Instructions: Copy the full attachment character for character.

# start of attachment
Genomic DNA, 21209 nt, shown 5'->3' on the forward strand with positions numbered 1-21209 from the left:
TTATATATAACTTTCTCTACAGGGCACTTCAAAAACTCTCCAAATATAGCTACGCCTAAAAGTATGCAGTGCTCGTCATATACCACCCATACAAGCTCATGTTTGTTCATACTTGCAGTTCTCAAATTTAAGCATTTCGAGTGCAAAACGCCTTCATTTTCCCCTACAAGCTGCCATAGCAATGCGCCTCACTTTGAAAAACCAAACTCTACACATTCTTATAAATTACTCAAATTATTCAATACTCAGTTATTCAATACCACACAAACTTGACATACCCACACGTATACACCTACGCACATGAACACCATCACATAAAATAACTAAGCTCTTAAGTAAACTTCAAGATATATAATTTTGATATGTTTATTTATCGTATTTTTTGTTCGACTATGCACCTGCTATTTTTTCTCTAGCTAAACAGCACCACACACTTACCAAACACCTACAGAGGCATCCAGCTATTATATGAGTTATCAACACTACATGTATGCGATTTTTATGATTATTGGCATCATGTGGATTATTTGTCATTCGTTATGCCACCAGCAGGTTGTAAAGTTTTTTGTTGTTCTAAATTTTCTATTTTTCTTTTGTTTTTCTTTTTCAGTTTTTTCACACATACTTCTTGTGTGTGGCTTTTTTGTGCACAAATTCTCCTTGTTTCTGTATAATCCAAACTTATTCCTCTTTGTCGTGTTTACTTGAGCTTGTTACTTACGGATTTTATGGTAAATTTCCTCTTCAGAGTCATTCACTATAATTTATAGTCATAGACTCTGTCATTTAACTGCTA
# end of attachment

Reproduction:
Genomic DNA, 21209 nt, shown 5'->3' on the forward strand with positions numbered 1-21209 from the left:
TTATATATAACTTTCTCTACAGGGCACTTCAAAAACTCTCCAAATATAGCTACGCCTAAAAGTATGCAGTGCTCGTCATATACCACCCATACAAGCTCATGTTTGTTCATACTTGCAGTTCTCAAATTTAAGCATTTCGAGTGCAAAACGCCTTCATTTTCCCCTACAAGCTGCCATAGCAATGCGCCTCACTTTGAAAAACCAAACTCTACACATTCTTATAAATTACTCAAATTATTCAATACTCAGTTATTCAATACCACACAAACTTGACATACCCACACGTATACACCTACGCACATGAACACCATCACATAAAATAACTAAGCTCTTAAGTAAACTTCAAGATATATAATTTTGATATGTTTATTTATCGTATTTTTTGTTCGACTATGCACCTGCTATTTTTTCTCTAGCTAAACAGCACCACACACTTACCAAACACCTACAGAGGCATCCAGCTATTATATGAGTTATCAACACTACATGTATGCGATTTTTATGATTATTGGCATCATGTGGATTATTTGTCATTCGTTATGCCACCAGCAGGTTGTAAAGTTTTTTGTTGTTCTAAATTTTCTATTTTTCTTTTGTTTTTCTTTTTCAGTTTTTTCACACATACTTCTTGTGTGTGGCTTTTTTGTGCACAAATTCTCCTTGTTTCTGTATAATCCAAACTTATTCCTCTTTGTCGTGTTTACTTGAGCTTGTTACTTACGGATTTTATGGTAAATTTCCTCTTCAGAGTCATTCACTATAATTTATAGTCATAGACTCTGTCATTTAACTGCTA